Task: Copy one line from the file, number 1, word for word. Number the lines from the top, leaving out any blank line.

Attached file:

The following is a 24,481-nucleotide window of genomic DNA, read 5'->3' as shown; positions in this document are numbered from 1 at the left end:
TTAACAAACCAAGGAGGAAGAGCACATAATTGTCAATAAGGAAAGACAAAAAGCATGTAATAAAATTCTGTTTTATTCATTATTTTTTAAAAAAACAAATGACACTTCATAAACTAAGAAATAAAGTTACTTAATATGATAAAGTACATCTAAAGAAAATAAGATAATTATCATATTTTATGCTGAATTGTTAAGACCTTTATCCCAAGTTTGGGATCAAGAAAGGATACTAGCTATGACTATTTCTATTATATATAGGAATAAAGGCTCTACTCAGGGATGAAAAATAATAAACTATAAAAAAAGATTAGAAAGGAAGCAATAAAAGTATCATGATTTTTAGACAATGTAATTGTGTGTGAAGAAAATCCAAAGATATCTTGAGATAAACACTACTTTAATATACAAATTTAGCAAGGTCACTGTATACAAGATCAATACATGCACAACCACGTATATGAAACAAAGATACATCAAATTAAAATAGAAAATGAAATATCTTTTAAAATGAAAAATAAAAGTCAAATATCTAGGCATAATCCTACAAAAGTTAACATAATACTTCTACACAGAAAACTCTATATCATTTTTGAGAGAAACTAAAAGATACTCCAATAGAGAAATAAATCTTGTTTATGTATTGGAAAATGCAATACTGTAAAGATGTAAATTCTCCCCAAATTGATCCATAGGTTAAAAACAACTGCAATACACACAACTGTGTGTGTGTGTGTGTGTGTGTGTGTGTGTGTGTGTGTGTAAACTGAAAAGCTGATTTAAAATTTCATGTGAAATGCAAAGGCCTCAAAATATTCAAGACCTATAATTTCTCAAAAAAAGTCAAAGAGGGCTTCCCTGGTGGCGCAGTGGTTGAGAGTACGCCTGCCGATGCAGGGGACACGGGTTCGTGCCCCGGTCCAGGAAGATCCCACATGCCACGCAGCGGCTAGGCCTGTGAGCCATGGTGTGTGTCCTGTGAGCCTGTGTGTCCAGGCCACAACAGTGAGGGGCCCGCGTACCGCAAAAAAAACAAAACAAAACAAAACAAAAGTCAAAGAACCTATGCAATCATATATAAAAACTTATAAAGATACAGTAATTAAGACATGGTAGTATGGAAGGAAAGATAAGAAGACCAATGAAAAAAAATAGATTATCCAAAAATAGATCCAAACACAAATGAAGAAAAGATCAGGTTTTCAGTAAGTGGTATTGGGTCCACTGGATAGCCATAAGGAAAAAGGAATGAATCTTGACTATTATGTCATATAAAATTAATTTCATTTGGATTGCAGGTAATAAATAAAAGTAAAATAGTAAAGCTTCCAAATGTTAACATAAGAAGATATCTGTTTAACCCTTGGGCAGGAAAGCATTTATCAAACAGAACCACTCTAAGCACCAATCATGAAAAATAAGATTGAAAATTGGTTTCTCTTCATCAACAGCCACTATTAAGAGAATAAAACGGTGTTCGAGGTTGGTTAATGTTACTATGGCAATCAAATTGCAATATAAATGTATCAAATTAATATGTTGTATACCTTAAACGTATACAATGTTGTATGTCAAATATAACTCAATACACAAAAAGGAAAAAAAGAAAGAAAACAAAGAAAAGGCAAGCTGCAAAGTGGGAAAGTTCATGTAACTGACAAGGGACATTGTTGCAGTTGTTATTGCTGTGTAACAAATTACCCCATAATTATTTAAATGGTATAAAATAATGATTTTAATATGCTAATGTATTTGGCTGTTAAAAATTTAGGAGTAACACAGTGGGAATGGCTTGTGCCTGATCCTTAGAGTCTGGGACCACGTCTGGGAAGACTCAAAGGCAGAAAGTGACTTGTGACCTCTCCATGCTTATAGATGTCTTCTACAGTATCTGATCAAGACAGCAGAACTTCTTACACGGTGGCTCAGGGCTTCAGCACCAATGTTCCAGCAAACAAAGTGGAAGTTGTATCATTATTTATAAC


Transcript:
The following is a 24,481-nucleotide window of genomic DNA, read 5'->3' as shown; positions in this document are numbered from 1 at the left end: